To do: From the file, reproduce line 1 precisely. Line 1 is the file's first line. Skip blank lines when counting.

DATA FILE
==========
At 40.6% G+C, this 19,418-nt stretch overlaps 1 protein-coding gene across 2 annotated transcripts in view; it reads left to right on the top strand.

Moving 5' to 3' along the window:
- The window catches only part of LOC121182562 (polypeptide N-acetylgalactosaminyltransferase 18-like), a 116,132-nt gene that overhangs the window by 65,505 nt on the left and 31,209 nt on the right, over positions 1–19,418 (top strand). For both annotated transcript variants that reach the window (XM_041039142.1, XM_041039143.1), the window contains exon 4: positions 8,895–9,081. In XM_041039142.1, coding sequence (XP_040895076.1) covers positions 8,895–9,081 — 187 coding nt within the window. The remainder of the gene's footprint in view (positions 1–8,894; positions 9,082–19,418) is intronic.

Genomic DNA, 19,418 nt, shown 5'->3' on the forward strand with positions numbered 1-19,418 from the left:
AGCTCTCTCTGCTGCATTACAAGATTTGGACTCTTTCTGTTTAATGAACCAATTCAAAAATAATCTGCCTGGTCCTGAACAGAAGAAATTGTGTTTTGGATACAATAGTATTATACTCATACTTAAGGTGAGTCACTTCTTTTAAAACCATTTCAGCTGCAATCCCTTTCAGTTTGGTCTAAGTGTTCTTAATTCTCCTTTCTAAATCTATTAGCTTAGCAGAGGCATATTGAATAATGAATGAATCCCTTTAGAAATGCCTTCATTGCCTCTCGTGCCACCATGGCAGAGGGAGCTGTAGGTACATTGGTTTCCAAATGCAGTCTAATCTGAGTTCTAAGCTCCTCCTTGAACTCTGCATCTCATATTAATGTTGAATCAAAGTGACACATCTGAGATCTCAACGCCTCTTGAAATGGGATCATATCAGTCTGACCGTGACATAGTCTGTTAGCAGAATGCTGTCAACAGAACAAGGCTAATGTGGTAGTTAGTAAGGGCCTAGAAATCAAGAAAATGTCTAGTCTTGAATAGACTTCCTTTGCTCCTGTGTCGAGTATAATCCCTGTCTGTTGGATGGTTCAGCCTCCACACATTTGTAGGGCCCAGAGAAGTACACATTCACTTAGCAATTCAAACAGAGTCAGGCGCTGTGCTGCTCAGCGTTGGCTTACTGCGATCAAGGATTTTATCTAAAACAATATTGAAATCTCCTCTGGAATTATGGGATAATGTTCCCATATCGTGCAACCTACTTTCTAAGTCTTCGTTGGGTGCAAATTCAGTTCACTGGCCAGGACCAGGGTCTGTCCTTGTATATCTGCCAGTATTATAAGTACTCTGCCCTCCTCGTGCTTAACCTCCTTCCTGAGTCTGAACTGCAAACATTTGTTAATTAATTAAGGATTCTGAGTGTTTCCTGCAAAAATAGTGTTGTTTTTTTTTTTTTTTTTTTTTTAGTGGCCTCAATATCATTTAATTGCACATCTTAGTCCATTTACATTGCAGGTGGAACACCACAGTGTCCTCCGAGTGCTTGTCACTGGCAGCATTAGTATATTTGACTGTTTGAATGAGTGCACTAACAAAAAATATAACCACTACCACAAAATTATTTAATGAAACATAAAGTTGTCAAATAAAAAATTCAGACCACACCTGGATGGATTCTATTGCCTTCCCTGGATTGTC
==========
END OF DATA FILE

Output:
At 40.6% G+C, this 19,418-nt stretch overlaps 1 protein-coding gene across 2 annotated transcripts in view; it reads left to right on the top strand.